RECENT articles have commented on A189 litter and community initiatives to tackle the problem.
Individuals in Blyth need to be responsible for their own litter and not expect the council or good citizens to clear up their mess.
The worst form of litter is the amount of cigarette ends everywhere.
If dog owners can be fined for not clearing up mess, why are smokers allowed to mess our pavements?
The rubber mat at the entrance to the Post Office beside Morrisons is full of stubs.
Shop and pub entrances also fall foul to this form of littering as smokers often congregate there, not only blocking entrances but causing the litter.
Bushes around the town contain countless plastic bottles, cans, fish and chip wrappers or boxes.
Bins are provided along the pier and in the market place but still you see rubbish.
Children are reminded not to drop litter in school. Who reminds the adults?
Is it any wonder that Blyth town centre gets a negative press and customers opt to shop elsewhere?
What do the growing number of cyclists using the route along the harbour think of the town’s rubbish?
Visitors arriving from the A19 or A1 onto the A189 must wonder if this is really the beautiful Northumberland they have heard about?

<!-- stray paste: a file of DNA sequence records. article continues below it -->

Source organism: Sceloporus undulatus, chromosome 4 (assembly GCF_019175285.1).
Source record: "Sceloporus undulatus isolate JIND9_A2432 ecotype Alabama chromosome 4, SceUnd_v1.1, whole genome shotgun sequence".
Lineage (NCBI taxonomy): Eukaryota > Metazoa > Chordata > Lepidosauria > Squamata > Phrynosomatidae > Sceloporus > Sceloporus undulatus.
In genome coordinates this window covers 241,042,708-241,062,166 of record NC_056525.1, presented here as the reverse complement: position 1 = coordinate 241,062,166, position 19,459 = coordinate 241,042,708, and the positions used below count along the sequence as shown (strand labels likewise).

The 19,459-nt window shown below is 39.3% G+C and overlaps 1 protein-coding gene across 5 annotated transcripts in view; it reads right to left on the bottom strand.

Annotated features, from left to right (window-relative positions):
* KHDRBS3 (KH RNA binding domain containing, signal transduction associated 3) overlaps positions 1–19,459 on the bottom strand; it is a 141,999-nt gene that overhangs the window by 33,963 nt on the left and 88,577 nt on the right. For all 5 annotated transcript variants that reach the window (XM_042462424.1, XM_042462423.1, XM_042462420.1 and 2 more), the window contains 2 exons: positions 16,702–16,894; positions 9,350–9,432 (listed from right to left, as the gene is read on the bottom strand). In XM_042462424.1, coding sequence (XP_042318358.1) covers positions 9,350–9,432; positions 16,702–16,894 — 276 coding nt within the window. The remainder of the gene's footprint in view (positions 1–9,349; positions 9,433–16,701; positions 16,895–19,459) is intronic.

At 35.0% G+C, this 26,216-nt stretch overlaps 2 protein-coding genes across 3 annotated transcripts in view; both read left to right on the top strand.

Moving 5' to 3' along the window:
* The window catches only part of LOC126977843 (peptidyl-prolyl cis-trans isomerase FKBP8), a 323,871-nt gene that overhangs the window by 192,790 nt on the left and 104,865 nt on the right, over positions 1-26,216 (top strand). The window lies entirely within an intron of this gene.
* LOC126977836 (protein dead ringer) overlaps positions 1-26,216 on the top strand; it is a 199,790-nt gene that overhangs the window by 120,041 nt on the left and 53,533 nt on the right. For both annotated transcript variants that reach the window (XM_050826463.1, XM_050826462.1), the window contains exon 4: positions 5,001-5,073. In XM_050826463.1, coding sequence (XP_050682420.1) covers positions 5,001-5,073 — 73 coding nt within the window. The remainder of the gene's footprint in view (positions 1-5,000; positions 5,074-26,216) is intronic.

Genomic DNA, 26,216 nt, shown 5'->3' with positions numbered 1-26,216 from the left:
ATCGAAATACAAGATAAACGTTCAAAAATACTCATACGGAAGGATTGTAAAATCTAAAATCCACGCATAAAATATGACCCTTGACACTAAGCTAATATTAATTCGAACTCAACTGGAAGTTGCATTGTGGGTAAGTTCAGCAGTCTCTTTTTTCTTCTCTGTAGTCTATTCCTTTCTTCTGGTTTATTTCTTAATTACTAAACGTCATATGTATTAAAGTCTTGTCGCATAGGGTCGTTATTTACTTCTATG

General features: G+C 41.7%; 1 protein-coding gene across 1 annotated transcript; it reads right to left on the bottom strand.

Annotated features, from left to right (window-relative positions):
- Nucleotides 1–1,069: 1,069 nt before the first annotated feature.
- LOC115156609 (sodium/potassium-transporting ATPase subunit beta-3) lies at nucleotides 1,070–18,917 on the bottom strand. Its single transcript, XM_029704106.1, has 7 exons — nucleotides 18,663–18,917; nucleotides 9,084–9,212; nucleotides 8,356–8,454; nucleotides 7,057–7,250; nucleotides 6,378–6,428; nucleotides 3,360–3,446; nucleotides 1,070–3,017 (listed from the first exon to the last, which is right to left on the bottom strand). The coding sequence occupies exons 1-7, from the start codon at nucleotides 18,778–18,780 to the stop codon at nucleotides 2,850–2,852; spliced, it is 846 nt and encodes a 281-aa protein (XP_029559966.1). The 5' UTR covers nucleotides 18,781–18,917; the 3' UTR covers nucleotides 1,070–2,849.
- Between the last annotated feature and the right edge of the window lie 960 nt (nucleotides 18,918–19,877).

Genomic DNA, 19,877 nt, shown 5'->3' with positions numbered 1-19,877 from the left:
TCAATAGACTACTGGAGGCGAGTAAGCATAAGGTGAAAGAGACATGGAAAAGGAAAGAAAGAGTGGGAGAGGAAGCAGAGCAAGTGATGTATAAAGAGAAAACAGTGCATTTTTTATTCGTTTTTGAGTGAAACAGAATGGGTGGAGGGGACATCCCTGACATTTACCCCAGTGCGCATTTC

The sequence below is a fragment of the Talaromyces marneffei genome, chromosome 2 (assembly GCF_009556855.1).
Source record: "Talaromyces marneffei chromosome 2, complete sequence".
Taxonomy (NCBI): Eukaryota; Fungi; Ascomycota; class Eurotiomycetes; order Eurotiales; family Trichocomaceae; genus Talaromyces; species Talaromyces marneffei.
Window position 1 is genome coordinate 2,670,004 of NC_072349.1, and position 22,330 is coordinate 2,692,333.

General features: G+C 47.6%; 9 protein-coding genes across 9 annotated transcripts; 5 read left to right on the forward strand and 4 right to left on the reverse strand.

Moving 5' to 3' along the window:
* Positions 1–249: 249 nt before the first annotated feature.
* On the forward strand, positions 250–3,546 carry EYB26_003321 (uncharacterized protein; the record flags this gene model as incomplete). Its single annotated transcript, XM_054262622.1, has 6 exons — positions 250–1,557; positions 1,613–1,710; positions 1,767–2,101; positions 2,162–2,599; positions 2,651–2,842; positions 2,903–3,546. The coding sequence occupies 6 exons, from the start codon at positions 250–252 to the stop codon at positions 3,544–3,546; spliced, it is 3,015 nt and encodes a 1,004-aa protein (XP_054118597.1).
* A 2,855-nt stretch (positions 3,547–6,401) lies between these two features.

If the people who live here do not respect their surroundings, is it any wonder that tourism struggles to promote this area?
Ridley Park’s dedicated staff clears up after a busy day. However, birds and foxes attack the refuse bags beside the tennis courts. Rubbish strewn on the tennis courts does not entice anyone to play, let alone pay for this facility.
Could Northumberland County Council remind users to bin litter and provide covered storage for the refuse bags away from this leisure facility?
Finally, after a day of warm weather, someone thoughtfully left toddler-size blue soiled pants on the pavement beside the bowling green at Ridley Park. Words fail me but have prompted this letter.
Litter in any form is preventable.
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